If you do get a response from someone who wants to submit music, you only use it if you need it or like it. I never had anyone get angry because his or her track was rejected. I noticed from the beginning that there is a lot of respect on the site, mostly due to the artist/musician-centered society that has grown on Indaba.

Do you typically approach the site with a firm idea of you want to accomplish, or “browse around” until inspiration strikes?
I tell people what I need, and about the project I’m working on. My project takes all of my time on Indaba, so I don’t have time for other one-on-one collaboration, though I wish I did. I more ask than offer, but it can be seen both ways because having that community within Indaba, I give people exposure. It’s like saying, “Come and make music for a good cause, and I’ll do my best to give you exposure.” Indaba has been proactive in helping Peace Partners get attention and even assisted us in creating a press kit.

Do you feel that anything is “lost” when the face-to-face interaction is removed? Anything gained?
Yes, of course some things are lost. It’s not practical to build closer relations with the other musicians. You feel like having a beer together, but you can’t because you would have to make a seven-hour flight to do so! That’s a little frustrating.

However, through my experience of working with live musicians, I’ve learned that if you don’t go out for that beer, it keeps the right distance that allows you to maintain objectivity about what you’re doing. If I met, in-person, all 240 people that are working on Peace Partners, maybe it would make it harder to focus on doing what’s right for the albums. I’m usually a recreational musician, someone who is all about friends around a campfire, enjoying a good evening, and making good music, or sometimes recording. In a situation like that, it’s more about being together than creating music, whereas on Indaba, the focus is more on making music than being together. The removal of face-to-face interaction makes you focus more on what you’re actually creating.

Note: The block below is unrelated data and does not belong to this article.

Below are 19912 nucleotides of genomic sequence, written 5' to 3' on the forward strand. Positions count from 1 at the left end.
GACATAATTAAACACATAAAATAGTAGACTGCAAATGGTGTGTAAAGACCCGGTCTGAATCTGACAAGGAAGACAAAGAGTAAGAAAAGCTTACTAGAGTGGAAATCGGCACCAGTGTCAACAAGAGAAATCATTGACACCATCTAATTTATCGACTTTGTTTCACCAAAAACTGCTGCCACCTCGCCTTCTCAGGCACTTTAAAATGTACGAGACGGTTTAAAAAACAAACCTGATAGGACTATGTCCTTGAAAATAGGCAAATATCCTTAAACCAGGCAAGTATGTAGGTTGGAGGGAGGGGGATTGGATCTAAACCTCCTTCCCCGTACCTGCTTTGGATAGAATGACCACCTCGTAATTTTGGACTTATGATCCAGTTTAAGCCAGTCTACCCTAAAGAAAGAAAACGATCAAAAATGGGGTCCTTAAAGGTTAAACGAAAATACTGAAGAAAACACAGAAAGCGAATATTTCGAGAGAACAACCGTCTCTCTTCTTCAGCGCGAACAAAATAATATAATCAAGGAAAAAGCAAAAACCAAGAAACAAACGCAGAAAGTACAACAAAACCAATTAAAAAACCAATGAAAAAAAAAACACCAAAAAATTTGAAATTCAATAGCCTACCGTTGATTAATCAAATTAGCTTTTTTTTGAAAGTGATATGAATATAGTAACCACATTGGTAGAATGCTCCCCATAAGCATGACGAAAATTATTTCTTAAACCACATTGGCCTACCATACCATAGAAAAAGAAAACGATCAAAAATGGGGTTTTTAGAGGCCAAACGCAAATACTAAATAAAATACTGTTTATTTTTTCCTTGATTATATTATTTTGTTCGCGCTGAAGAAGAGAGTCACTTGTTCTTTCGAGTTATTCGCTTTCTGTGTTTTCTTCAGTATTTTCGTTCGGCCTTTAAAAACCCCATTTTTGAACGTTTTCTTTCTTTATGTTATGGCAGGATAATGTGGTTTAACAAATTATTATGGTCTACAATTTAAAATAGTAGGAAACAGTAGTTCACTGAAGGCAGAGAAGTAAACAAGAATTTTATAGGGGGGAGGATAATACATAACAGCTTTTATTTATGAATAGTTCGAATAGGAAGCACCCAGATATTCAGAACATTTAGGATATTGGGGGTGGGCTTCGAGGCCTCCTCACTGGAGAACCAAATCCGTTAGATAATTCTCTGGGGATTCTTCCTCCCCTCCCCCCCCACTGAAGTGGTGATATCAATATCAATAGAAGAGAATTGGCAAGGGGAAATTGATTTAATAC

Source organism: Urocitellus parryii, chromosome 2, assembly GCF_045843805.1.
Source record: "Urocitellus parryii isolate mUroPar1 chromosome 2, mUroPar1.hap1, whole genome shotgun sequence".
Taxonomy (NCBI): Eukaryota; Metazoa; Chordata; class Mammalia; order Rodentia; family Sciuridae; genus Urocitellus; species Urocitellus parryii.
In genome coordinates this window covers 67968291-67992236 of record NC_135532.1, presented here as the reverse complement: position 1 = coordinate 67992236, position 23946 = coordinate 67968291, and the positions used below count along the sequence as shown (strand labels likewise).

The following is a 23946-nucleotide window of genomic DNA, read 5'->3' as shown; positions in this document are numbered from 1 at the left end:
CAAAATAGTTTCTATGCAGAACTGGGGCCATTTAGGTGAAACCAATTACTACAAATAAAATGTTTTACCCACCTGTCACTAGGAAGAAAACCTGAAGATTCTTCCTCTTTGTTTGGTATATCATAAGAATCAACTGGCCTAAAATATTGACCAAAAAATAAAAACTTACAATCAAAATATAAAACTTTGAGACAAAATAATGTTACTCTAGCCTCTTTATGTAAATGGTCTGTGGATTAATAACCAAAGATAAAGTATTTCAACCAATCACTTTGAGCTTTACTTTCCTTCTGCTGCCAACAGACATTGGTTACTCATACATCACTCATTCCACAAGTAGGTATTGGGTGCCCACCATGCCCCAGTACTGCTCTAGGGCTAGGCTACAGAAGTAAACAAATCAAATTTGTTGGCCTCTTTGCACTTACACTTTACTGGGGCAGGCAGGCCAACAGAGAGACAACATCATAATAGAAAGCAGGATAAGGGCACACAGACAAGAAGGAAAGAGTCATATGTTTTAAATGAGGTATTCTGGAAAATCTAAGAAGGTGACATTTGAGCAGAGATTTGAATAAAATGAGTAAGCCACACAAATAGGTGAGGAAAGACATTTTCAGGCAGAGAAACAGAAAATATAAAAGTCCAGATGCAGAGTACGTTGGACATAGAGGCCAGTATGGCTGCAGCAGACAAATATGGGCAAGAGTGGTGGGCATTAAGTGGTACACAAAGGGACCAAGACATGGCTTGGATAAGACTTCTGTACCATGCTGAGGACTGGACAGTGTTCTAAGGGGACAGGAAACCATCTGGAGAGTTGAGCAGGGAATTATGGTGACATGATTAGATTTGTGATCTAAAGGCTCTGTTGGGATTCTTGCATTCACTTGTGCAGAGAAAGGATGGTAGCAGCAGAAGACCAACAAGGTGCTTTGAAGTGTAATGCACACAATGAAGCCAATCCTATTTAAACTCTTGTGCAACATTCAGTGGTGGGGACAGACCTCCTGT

What opportunities have opened up as a result of online collaboration sites?
At the end of the month, I’m going to an event with other musicians to kick-off our first album release. It will be played live on the radio, and we have received good coverage in media. The results are good for the project itself, good for peace and freedom, and good for all the organizations involved. It has created opportunities for getting the message out beyond Indaba and into the community. And then back again, because many of the artists that will be at the event are asking about Indaba for our next project.

Do you find the feedback you get on your music from members of the site is helpful?
Some of the best feedback I’ve received was from members that weren’t even in Peace Partners when Indaba posted a nice blog about our project and explained that I was looking for new producers. It was understood from the beginning that our original producer would give only a year, so I was looking for new producers.

I got a big response from producers outside of Peace Partners that were interested in the music. Just people going by and reading about our project and deciding they wanted to get involved. Now we have three new producers. One is a 15-year-old on the British National swim team. He is a laptop producer, not a traditional musician, but he is very talented, so we said to him, “Welcome aboard!”